Downtown parking plan to be proposed
ALPENA – Parking in downtown Alpena always has been an issue.
Store employees like to park as close to their work as possible, which sometimes makes it troublesome for customers to find nearby spots, and residents who live downtown often have trouble finding residential parking where they don’t have to move their cars early each morning. After Alpena Municipal Council’s meeting Monday, there could be sweeping changes on who can use particular parking lots and how long vehicles can remain in them.
Alpena Downtown Development Director Lesslee Dort said a parking committee was set up more than a year ago to examine the issue. She said the DDA, the city, DPW and city police were represented on the committee. She said local business owners also had a voice in the matter and on steps that can be taken to make their stores more easily accessible for customers.
The plan to be proposed Monday will increase the number of residential overnight parking places from 22 to 31 for people living downtown, while changing some of the long-term parking lots in the area to two-hour parking areas. The parking lots that will be two-hour parking, or customer parking, will be lots on Park Place and Third Avenue behind the Owl Cafe, the city lot behind The Alpena News, the parking lot on the west side of Carter Street and the lot behind the post office. Culligan Plaza and the east side of Carter Street will be longer term parking for employees and customers who need to be downtown for a longer stay.
Parking lasting more than two hours will be found near city hall, behind the Armory and behind the post office. Dort said the decisions to make changes wasn’t a knee jerk reaction. She said the process started before any thought of a possible plaza downtown began. She said a lot of thought and input was taken before the proposed changes were agreed upon by the committee, and the goal is to make things as simple and easy as it can be before everyone needing to park in the downtown vicinity.
“The businesses and workers are important, and so obviously are the customers. We understand they all want to be close,” Dort said. “Right now it is just too confusing, so if this passes, council signs will be placed at the entrances of the lots and an attendant will be hired to monitor the parking. We want to make parking the best it can be for our guests who are spending money downtown, while keeping things convenient for the people who work and live downtown.”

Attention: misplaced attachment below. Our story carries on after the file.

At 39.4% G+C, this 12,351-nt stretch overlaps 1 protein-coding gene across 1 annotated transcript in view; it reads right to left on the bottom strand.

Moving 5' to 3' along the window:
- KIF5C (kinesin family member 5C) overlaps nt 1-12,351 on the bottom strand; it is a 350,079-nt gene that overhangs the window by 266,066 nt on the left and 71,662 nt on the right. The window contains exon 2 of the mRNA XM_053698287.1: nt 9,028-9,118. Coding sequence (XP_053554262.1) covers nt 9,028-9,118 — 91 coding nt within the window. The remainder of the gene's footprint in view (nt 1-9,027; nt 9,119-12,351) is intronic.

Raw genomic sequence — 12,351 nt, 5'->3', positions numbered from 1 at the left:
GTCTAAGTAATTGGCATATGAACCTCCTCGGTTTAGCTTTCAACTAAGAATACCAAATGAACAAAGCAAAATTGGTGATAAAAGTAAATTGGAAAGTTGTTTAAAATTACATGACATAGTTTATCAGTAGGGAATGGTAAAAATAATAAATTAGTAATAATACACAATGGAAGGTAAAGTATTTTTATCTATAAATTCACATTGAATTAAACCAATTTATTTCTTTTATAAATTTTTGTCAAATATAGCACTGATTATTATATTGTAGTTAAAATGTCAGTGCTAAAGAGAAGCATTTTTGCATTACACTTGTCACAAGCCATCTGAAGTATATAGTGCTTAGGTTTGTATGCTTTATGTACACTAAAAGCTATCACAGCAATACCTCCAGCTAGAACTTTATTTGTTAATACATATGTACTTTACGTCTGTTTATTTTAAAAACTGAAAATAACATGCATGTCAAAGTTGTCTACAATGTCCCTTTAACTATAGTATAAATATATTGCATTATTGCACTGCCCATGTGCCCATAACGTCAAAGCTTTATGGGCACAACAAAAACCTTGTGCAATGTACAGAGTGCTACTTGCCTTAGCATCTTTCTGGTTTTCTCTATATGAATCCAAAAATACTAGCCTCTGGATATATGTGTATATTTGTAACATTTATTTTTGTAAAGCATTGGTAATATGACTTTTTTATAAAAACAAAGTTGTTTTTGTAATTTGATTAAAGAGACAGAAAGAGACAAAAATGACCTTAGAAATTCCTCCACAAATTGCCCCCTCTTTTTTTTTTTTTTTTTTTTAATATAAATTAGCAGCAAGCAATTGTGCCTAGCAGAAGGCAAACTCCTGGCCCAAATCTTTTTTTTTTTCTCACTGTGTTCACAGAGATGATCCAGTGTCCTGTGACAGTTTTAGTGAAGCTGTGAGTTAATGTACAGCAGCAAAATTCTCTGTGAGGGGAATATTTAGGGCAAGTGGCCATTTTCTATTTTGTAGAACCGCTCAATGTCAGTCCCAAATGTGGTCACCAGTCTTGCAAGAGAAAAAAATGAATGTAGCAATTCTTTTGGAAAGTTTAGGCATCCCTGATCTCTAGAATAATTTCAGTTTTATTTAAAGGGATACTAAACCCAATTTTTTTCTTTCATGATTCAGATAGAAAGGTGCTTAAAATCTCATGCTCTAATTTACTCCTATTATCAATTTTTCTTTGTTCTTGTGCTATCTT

Dort also will ask council to increase the penalty for someone who is issued a parking citation by the attendant. Currently a parking ticket is $3 and it doubles each 10 days it goes unpaid. If approved by council, the cost would be bumped to $10 and double every ten days its payment is late.
She said she has heard complaints there isn’t enough parking downtown and it has been a controversial issue for years. Dort said there have been studies done that show there is ample parking spaces in downtown, and currently there are around 1,000 parking spaces near or in downtown. She said that is enough to accommodate everyone.
“We have adequate parking. It’s just a matter of using it the right way,” Dort said. “This should be all positive, because there is actually very little change. We are still working on things and if someone has a concern I want them to contact me so we can talk.”
Street-side parking on Second Avenue, on parts of Chishom Street, areas of Third Avenue, Park Place and River Street will be two-hour parking in many areas. Dort said this is what will allow for customers to be able to get near to the businesses they desire to shop at. She said that is important.
“We would never do anything to hurt the businesses,” Dort said. “We also don’t want the business owners to be frustrated because customers can’t park in front or near their stores. We just all need to use a little common sense about where we park.”
If council passes it, the overnight parking for residents would take effect immediately while the other changes would begin after an attendant is hired.